The African Capacity Building Centre: Five Years of Fostering Good Migration Governance

Document Fraud Training for Nigeria Immigration Service officers in Abuja.

By Marcellino Ramkishun

The African Capacity Building Centre (ACBC) in Moshi, Tanzania has played an integral role in the growth and understanding of border management and related matters throughout the African continent.

Established in 2009 at the request of IOM’s African Member States, the ACBC is fast becoming an important hub for training and capacity building in migration management for IOM Offices and IOM member states alike.

Through its broad range of activities, the Centre promotes comprehensive migration governance and facilitates a diverse range of immigration and border management projects and training courses throughout Africa and beyond.

The Centre is hosted by the Tanzania Regional Immigration Training Academy (TRITA) in Moshi. TRITA is tasked by the East African Community (EAC) Heads of Immigration Services with coordinating and providing specific training for immigration officials from the five EAC countries: Tanzania, Kenya, Rwanda, Uganda and Burundi.

TRITA and the ACBC work in close partnership and their good cooperation has benefited both in terms of joint training programmes, workshops, as well as regional support.

Over the last five years, the ACBC’s teams of experts have responded to an increasingly wide range of requests from African States to build their countries’ capacities and shape innovative solutions in regard to migration management.  

As of July 2013, the ACBC had trained over 3,100 immigration and border management officials from 47 different African states, and provided specialist border management guidance to more than 30 IOM offices.

During the 2013/2014 period, the ACBC also facilitated border management interventions across the continent, most notably the IOM Abuja Five Country Conference on irregular migration.

As the ACBC celebrates its fifth anniversary in March 2015, the Centre is widening its thematic outreach in the areas of labor migration, migration health and return migration.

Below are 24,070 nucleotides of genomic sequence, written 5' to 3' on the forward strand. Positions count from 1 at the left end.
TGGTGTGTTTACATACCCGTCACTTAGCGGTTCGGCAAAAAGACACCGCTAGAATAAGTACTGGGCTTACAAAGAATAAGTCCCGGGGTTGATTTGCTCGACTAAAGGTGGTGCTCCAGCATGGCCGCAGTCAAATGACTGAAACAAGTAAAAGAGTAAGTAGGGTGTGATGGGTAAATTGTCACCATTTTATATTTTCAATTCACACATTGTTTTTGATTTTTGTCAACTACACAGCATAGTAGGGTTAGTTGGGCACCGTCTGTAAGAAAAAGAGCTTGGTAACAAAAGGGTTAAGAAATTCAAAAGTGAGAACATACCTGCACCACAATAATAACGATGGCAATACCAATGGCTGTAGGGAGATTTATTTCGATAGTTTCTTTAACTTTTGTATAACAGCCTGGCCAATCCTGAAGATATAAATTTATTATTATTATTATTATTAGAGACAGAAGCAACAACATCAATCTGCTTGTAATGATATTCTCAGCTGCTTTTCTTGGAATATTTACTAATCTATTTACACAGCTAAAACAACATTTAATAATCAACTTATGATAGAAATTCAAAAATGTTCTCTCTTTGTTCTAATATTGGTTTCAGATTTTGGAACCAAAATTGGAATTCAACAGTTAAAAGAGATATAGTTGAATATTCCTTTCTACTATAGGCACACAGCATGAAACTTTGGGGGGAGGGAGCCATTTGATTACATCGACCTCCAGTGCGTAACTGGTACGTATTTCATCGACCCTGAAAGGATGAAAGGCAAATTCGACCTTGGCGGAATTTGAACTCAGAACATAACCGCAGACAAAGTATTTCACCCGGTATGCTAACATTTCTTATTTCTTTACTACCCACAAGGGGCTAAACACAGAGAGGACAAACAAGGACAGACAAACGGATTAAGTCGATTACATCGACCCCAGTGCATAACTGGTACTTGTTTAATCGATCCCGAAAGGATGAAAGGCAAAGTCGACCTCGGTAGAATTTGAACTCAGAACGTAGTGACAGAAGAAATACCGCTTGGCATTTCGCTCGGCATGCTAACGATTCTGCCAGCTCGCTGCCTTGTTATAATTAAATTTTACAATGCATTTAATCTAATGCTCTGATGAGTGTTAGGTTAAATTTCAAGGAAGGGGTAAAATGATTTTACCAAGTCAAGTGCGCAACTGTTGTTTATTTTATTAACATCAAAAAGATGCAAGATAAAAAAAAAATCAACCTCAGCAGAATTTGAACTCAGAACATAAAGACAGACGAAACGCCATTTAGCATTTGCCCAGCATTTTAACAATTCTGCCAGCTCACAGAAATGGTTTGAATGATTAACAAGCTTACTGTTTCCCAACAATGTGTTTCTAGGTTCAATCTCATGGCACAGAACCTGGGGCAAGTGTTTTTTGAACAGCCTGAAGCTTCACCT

The Center is also looking into other immigration and border management themes such as the promotion of trade, the facilitation of the free movement of persons, good governance, gender and climate change.

The ACBC has also started to focus on humanitarian border management (HBM), migrant smuggling and human trafficking –  addressing these particular challenges in crises, and supporting integrated and coordinated humanitarian response through adapted border management procedures.

The ACBC has delivered HBM, counter-trafficking and counter-migrant smuggling trainings in a number of countries. Recent examples include: an HBM training carried out in the Democratic Republic of the Congo; and a counter-trafficking investigation, a migrant smuggling investigation, and integrated border management trainings conducted for the Puntland Authority, Somalia and held at the ACBC.

“Although it is difficult to work in the Anti- Trafficking Unit because it involves organized crime, through this training session we have learnt a lot – especially how to detect traffickers and how to support and assist the victims of trafficking,” said Lul Saleban Ali, a woman counter trafficking officer from Puntland, Somalia.

One of the ACBC’s main focuses is the Migration Information and Data Analysis System (MIDAS) –   which involves the training of officials to capture, analyze and transfer aggregated migrant traveler data to their headquarters. MIDAS is a border management software developed by IOM in order to equip and enable States that have inadequate data capture systems.